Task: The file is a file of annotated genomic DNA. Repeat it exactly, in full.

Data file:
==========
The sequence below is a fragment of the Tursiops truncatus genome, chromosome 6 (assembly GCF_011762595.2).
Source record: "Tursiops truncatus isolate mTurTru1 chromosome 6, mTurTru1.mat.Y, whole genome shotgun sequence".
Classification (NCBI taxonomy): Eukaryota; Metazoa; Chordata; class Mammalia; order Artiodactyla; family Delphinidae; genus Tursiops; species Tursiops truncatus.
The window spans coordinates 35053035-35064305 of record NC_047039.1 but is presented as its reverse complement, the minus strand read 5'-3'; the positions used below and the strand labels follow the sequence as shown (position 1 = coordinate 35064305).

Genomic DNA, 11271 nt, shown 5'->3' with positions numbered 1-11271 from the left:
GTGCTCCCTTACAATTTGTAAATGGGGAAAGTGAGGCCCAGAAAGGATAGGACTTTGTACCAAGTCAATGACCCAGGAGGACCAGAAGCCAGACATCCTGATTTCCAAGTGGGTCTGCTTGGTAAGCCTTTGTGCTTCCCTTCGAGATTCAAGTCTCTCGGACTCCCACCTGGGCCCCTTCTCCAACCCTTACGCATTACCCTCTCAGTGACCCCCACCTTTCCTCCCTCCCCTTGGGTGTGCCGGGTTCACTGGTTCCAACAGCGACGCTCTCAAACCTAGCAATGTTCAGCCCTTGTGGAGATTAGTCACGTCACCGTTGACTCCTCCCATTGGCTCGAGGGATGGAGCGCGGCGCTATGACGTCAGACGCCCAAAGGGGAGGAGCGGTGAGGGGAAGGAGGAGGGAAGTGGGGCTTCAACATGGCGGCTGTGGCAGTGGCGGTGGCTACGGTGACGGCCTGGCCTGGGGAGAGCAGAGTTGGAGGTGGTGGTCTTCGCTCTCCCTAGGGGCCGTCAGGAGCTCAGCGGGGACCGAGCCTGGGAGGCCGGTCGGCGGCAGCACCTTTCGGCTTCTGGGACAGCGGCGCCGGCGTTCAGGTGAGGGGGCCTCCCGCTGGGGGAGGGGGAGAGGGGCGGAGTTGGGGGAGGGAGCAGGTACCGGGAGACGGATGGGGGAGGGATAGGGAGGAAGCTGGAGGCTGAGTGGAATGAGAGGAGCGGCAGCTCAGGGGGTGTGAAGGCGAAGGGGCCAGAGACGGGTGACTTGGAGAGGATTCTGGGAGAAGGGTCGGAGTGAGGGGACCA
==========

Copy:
The sequence below is a fragment of the Tursiops truncatus genome, chromosome 6 (assembly GCF_011762595.2).
Source record: "Tursiops truncatus isolate mTurTru1 chromosome 6, mTurTru1.mat.Y, whole genome shotgun sequence".
Classification (NCBI taxonomy): Eukaryota; Metazoa; Chordata; class Mammalia; order Artiodactyla; family Delphinidae; genus Tursiops; species Tursiops truncatus.
The window spans coordinates 35053035-35064305 of record NC_047039.1 but is presented as its reverse complement, the minus strand read 5'-3'; the positions used below and the strand labels follow the sequence as shown (position 1 = coordinate 35064305).

Genomic DNA, 11271 nt, shown 5'->3' with positions numbered 1-11271 from the left:
GTGCTCCCTTACAATTTGTAAATGGGGAAAGTGAGGCCCAGAAAGGATAGGACTTTGTACCAAGTCAATGACCCAGGAGGACCAGAAGCCAGACATCCTGATTTCCAAGTGGGTCTGCTTGGTAAGCCTTTGTGCTTCCCTTCGAGATTCAAGTCTCTCGGACTCCCACCTGGGCCCCTTCTCCAACCCTTACGCATTACCCTCTCAGTGACCCCCACCTTTCCTCCCTCCCCTTGGGTGTGCCGGGTTCACTGGTTCCAACAGCGACGCTCTCAAACCTAGCAATGTTCAGCCCTTGTGGAGATTAGTCACGTCACCGTTGACTCCTCCCATTGGCTCGAGGGATGGAGCGCGGCGCTATGACGTCAGACGCCCAAAGGGGAGGAGCGGTGAGGGGAAGGAGGAGGGAAGTGGGGCTTCAACATGGCGGCTGTGGCAGTGGCGGTGGCTACGGTGACGGCCTGGCCTGGGGAGAGCAGAGTTGGAGGTGGTGGTCTTCGCTCTCCCTAGGGGCCGTCAGGAGCTCAGCGGGGACCGAGCCTGGGAGGCCGGTCGGCGGCAGCACCTTTCGGCTTCTGGGACAGCGGCGCCGGCGTTCAGGTGAGGGGGCCTCCCGCTGGGGGAGGGGGAGAGGGGCGGAGTTGGGGGAGGGAGCAGGTACCGGGAGACGGATGGGGGAGGGATAGGGAGGAAGCTGGAGGCTGAGTGGAATGAGAGGAGCGGCAGCTCAGGGGGTGTGAAGGCGAAGGGGCCAGAGACGGGTGACTTGGAGAGGATTCTGGGAGAAGGGTCGGAGTGAGGGGACCA